Elon musk

What would life on Mars actually look like?

Just as extreme altitudes have notable effects on the human body and mind, so too does extreme wealth seem to have a particular effect on psychology. Or at least that’s how it appears when you look at the shared ambition of two of the world’s most prominent billionaires, Elon Musk and Jeff Bezos. Both men are fixated on the idea that humanity’s future lies beyond Earth and are funnelling fortunes into the vision that we will soon have significant human settlements off-planet, whether on the moon, Mars or elsewhere. It’s an argument grounded not just in exploration and discovery, but in survival. If humanity’s future on Earth looks to be

Was Rishi Sunak’s AI summit a success?

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This week the prime minister hosted his landmark AI summit at Bletchley Park which wrapped up with an interview with Elon Musk, who warned that AI will one day render all jobs obsolete. The who’s who of AI were in attendance over the two days as well the likes of Kamala Harris and Ursula von der Leyen, but what was actually achieved? Oscar Edmondson speaks to James Heale and Madhumita Murgia, AI editor at the Financial Times. 

The FBI has a problem with Catholics

On board Aello She was built in 1921, a beautiful wooden ketch that is as graceful to look at as she’s uncomfortable for fat cats accustomed to gin palaces. I’ve sailed her over many years, the last time giving her to my children as I was in plaster having fallen from a balcony in Gstaad. This time it was worse. In fact it was the greatest no-show since Edward VIII skipped his coronation and showed up on the French Riviera instead. Michael Mailer had hinted that some Hollywood floozies were eager to sail around the Greek isles, but arrived empty-handed. The absent floozies were missed, but were immediately replaced by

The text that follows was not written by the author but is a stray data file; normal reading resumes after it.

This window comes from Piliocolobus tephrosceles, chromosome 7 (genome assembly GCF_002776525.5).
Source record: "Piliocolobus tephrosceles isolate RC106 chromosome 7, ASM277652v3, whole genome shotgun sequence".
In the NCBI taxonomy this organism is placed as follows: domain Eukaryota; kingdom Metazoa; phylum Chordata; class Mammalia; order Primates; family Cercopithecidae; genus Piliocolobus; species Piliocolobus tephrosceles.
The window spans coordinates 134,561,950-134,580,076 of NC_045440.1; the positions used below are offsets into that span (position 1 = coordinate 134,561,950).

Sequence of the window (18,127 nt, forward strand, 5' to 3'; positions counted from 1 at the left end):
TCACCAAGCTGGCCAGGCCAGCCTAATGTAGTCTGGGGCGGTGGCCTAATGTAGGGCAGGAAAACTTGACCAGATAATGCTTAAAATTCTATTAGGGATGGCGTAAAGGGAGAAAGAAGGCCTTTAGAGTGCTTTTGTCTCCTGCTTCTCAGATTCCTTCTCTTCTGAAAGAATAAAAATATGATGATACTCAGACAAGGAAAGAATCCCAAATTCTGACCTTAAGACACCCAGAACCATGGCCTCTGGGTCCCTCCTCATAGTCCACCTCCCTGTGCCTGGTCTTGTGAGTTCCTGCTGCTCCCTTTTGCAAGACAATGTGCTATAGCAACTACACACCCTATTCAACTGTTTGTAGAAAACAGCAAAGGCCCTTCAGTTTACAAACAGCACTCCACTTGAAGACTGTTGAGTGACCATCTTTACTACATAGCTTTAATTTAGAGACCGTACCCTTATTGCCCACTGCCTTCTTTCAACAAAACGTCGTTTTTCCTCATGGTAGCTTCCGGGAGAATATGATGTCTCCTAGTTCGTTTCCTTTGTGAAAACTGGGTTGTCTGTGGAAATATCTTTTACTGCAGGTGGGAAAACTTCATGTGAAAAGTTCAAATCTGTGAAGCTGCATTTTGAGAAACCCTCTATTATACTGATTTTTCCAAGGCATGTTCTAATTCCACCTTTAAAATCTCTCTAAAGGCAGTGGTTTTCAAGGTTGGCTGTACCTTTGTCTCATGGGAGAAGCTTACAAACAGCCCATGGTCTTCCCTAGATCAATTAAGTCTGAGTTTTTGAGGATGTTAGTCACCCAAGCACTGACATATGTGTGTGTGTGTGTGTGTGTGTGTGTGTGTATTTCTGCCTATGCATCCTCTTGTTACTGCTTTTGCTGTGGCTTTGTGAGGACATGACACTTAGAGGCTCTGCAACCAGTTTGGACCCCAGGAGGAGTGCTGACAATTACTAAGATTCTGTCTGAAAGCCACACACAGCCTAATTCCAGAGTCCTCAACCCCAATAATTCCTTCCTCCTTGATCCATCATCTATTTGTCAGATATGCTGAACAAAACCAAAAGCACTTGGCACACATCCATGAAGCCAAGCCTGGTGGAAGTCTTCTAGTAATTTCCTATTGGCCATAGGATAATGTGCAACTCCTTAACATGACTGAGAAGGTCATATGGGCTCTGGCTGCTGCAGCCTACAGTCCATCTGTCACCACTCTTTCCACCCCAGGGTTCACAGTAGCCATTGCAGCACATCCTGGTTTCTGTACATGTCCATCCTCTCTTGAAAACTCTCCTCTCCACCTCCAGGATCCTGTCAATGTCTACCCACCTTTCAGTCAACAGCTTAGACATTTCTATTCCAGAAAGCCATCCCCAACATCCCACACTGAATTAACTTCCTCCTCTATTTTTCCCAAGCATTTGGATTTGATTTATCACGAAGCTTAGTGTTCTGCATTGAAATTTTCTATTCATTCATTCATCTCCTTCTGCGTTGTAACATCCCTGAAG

Starting a Threads account feels like adultery

As I hit the pillow, up popped a notification: ‘Threads’, Meta’s new offering, is available to download. My heart thumped – I’ve been excited about this launch since I first heard of it. As a frustrated influencer, and somebody who couldn’t care less what Mark Zuckerberg or Elon Musk are doing to each other, I don’t care about the politics. I just thought Threads could be just right for me. And social media is all about me, me, me, obviously.  It’s easy to take a photograph of myself. I do it a lot. But Twitter is a different kind of vanity – for people who aren’t necessarily obsessed with images. That’s

Why tech bros love fighting

Ladies and gentlemen, this is the maaaiiin event of the eeevening. In the red corner, fighting out of Boca Chica, Texas, Eeeeelon ‘the Execuuutioner’ MUUUSK! And his opponent, in the blue corner, fighting out of Palo Alto, California, Maaaark ‘The Madman’ ZUCKERBEEERG!  Sadly, we might never get the fight between Elon Musk of Twitter and Mark Zuckerberg of Facebook. Musk has said that he would be ‘up for a cage fight’ with Zuckerberg. Zuckerberg then responded simply: ‘Send me location.’ The internet erupted. UFC legend Georges St-Pierre offered to train Musk while UFC heavyweight champion Jon Jones announced that he would be ‘Team Zuck’. Bookmakers started taking bets.  It might seem a bit embarrassing for a

The end of the Silicon Valley dream

It is difficult, given what Silicon Valley has become, to convey exactly what it was like in the 1970s and ‘80s. It was a remarkable centre of technology, but also the embodiment of the spirit of capitalism at its very best, as epitomised by garage start-ups like Apple. Greed, of course, is always a human motivation, but the early Valley culture was created by entrepreneurial outsiders who genuinely wanted to make the world better. In the early days of the tech revolution, some watchers imagined an almost utopian, communitarian society on the horizon. In 1972, the California writer and zeitgeist diagnostician Stewart Brand predicted in Rolling Stone that when computers became widely

Elon Musk is right about BBC funding

The BBC has today been using its various news platforms to protest against being described as ‘government funded’ by Twitter. It has instructed Twitter to remove this insult ‘as soon as possible’ and its journalistic contacts have found a direct link to Elon Musk himself who, we are told, is a ‘fan’ of the BBC. So perhaps a quiet word with the right person in power can overcome this little hiccup. Radio Four even had a ‘debate’ which just featured one interviewee: Mary Hockaday, a former BBC executive. ‘As a BBC journalist, I care about accuracy,’ she said, ‘the simple fact is that to describe on Twitter the BBC as